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State of New Jersey v. David Jordan


September 4, 2012


On appeal from the Superior Court of New Jersey, Law Division, Middlesex County, Indictment No. 08-08-1444.

Per curiam.


Submitted June 6, 2012

Before Judges Cuff and Lihotz.

Following a seven-day jury trial, defendant was convicted of the lesser included offense of aggravated manslaughter, N.J.S.A. 2C:11-4a (count one); felony murder, N.J.S.A. 2C:11-3a(3), (count two); armed robbery, N.J.S.A. 2C:15-1, (count three); second degree burglary, N.J.S.A. 2C:18-2, (count four); first degree conspiracy, N.J.S.A. 2C:5-2, (count five); second degree possession of a weapon for an unlawful purpose, N.J.S.A. 2C:39-4a, (count six), second degree unlawful possession of a weapon, N.J.S.A. 2C:39-5b, (count seven); and two counts of third degree hindering apprehension or prosecution by giving false information to law enforcement, N.J.S.A. 2C:29-3b(4), (counts nine and ten). Defendant appeals from the judgment of conviction, alleging the trial judge erred in instructing the jury and by denying his motion for a mistrial. On appeal, defendant argues:









We affirm.


These facts are taken from the trial record. On April 14, 2008, around 9 p.m., Glenn Hunter, accompanied by his friends Leah Dudley and Korey Watson, arrived at Hunter's home on Woodland Avenue in South Plainfield, which he shared with his brother, Al Mustafa Rodriguez. When Hunter reached the front door, he found it unlocked. Inside he saw the house was "tossed," with clothing, paperwork, and furniture strewn everywhere. Hunter saw "blood everywhere" and found Rodriguez lying on the floor of his bedroom with his head covered by his bedroom closet door. Hunter, Dudley, and Watson "ran out [of] the house" and called the police.

Patrolman Antonio Grasso of the South Plainfield Police Department (SPPD) was on patrol when he heard the radio call regarding an "[u]nresponsive male." SPPD Officer Lloyd McNelly also responded. Both officers arrived within minutes and attempted "preservation of life" measures on the victim who lay "on the ground face down." However, Rodriguez was dead.

A third SPPD officer arrived and assisted Patrolman Grasso in checking and securing the house. Paul Miller, an investigator with the Middlesex County Prosecutor's Office (MCPO), Homicide Unit, was also called to the crime scene.

The MCPO also contacted Investigator Cheryl Dato of the Crime Scene Investigation Unit, who arrived and began collecting evidence, including samples of blood found on numerous objects and surfaces throughout the house. Investigator Dato recovered two shell casings, one next to Rodriguez and another underneath him; recorded two bullet holes in the bedroom, one in the ceiling and another in the outside wall of the bedroom; and recovered a bullet fragment from the attic, but could not recover the bullet, which traveled outside the building. Investigator Dato gathered fingerprints and searched for illicit narcotics when a narcotics dog reached to several spots throughout the house.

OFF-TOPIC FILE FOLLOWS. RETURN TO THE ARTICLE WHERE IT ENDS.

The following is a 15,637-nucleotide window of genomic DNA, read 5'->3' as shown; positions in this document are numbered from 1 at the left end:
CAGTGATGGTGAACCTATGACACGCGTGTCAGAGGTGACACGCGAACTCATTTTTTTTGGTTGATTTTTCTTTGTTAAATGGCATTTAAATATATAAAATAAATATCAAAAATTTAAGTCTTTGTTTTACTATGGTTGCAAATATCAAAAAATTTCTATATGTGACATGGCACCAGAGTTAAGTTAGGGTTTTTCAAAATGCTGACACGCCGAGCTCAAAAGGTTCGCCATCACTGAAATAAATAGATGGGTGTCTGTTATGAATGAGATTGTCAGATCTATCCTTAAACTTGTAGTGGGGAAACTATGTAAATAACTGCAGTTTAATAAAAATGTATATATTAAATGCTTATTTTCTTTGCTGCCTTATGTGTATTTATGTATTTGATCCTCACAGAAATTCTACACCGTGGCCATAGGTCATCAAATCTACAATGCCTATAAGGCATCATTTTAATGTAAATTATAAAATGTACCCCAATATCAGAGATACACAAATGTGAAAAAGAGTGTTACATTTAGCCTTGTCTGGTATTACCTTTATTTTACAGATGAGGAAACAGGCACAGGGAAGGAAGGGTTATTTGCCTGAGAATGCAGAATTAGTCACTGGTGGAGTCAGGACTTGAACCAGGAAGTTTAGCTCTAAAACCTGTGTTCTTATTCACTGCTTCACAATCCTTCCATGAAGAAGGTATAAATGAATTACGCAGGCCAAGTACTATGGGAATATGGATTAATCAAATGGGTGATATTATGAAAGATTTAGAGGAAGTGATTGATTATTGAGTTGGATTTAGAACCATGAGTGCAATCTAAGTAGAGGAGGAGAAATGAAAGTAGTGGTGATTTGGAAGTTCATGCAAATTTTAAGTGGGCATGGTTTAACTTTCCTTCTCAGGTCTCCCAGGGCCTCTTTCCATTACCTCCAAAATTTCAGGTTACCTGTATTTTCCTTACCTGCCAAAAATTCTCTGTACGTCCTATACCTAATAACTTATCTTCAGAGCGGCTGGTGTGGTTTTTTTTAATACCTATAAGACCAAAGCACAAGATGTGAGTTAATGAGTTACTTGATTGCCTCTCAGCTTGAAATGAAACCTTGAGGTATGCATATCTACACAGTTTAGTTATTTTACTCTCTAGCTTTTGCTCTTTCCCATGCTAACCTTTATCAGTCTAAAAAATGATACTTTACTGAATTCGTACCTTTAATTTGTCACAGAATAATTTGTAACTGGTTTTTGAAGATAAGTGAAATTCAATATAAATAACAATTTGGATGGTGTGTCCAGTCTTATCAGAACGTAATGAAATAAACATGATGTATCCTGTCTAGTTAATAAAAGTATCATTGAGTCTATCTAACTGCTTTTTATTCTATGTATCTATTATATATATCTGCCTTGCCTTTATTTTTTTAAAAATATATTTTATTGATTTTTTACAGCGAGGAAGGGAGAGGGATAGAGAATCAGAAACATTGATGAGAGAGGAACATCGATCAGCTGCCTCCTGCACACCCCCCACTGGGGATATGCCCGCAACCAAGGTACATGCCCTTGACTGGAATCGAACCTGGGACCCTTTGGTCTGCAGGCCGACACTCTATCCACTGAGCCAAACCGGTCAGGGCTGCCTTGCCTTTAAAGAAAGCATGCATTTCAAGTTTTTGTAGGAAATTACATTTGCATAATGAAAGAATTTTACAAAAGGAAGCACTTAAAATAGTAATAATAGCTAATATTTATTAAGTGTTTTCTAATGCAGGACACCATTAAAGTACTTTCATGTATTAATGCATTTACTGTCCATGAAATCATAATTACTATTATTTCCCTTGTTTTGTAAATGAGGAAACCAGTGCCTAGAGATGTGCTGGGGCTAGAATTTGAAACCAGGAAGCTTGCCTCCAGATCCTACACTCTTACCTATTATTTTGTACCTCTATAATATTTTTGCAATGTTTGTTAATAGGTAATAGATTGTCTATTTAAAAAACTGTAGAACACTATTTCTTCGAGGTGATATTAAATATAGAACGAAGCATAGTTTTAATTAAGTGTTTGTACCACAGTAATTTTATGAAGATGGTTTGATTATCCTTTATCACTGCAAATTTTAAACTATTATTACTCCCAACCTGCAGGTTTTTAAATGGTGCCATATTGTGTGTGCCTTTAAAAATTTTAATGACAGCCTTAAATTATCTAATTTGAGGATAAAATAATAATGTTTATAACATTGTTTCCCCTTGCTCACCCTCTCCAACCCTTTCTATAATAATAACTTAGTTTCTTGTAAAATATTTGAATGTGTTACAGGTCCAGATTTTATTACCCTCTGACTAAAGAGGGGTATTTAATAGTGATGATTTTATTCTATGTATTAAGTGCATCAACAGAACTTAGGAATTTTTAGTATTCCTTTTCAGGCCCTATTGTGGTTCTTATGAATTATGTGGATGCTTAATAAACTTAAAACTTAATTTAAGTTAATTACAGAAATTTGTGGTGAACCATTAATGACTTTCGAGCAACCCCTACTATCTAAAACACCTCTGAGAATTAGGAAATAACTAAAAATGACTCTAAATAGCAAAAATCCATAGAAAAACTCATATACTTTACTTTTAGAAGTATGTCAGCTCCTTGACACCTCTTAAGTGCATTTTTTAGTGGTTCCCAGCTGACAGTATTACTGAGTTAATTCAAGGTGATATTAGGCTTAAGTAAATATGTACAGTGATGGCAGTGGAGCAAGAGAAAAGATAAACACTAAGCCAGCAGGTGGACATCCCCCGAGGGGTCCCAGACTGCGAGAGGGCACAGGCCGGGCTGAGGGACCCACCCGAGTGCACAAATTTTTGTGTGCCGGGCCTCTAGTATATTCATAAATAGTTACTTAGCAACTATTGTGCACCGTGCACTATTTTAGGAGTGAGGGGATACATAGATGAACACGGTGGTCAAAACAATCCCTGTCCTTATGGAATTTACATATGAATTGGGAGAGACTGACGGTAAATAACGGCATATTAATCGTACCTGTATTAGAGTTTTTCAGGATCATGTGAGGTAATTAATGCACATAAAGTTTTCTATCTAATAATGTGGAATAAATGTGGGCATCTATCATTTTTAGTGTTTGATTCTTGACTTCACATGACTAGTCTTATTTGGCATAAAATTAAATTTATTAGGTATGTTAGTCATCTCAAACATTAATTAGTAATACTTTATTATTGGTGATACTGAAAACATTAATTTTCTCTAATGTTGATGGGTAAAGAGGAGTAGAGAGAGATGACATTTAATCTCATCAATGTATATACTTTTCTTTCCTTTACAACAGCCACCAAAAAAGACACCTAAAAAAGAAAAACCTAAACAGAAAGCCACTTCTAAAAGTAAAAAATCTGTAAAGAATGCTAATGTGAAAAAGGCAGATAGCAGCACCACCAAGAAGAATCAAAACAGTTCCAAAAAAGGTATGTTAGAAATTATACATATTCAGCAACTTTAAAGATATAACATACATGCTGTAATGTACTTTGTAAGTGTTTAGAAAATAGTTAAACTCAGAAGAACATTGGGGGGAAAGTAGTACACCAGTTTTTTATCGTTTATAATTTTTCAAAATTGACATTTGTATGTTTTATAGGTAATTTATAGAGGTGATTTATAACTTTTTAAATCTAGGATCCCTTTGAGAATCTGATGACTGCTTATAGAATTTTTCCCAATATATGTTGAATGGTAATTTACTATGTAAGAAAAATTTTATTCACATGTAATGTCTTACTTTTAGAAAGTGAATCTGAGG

Doctor Alex Zhang, an Assistant Medical Examiner in the Middlesex County Medical Examiner's Office, performed Rodriguez's autopsy. He concluded Rodriguez was shot from a distance of more than three feet and the cause of death was a bullet, which entered through his back, puncturing his left lung.

That same day, Officer George Castro, assigned to the University of Medicine and Dentistry, was stationed outside the ambulance/emergency room entrance at the hospital's Newark campus. At 10:10 a.m., a hospital employee informed Officer Castro that a man, later identified as defendant, was found lying on the side of the road, bleeding from the neck. Officer Castro, along with medical personnel, went to defendant's aid. Defendant told Officer Castro someone attempted to rob him on Muhammad Ali Boulevard in Newark and he was shot while resisting.

Officer Castro contacted the Newark Police and relayed the information defendant had supplied. Detective Emanuel Miranda from the Major Crimes Division dispatched a unit to the Muhammad Ali Boulevard area to canvas for ballistics evidence and witnesses. He also called central communication to inquire whether "anybody had called in any shots fired[.]" After defendant was stabilized, he told Detective Miranda he was meeting a woman at the Felix Fuld Housing Projects and was approached and shot as he ascended the stairs. "He believed the female had set him up because [she] knew that he had carried a lot of cash on him."

Detective Miranda confronted defendant with the lack of evidence uncovered from the Muhammad Ali Boulevard area search. Miranda stated defendant "ended up admitting that . . . he wasn't shot in Newark, that he was actually shot in Plainfield, somewhere on Third Street." Detective Miranda contacted Officer Mahasin El-Amin of the Plainfield Police Department Ceasefire Unit. Officer El-Amin interviewed defendant, then searched the area in Plainfield where defendant claimed he had been shot. The investigation uncovered no evidence or witnesses suggesting a shooting had taken place. Shortly thereafter, Officer El-Amin learned of the Woodland Avenue shooting and conferred with the SPPD, prompting Investigator Miller to speak with defendant.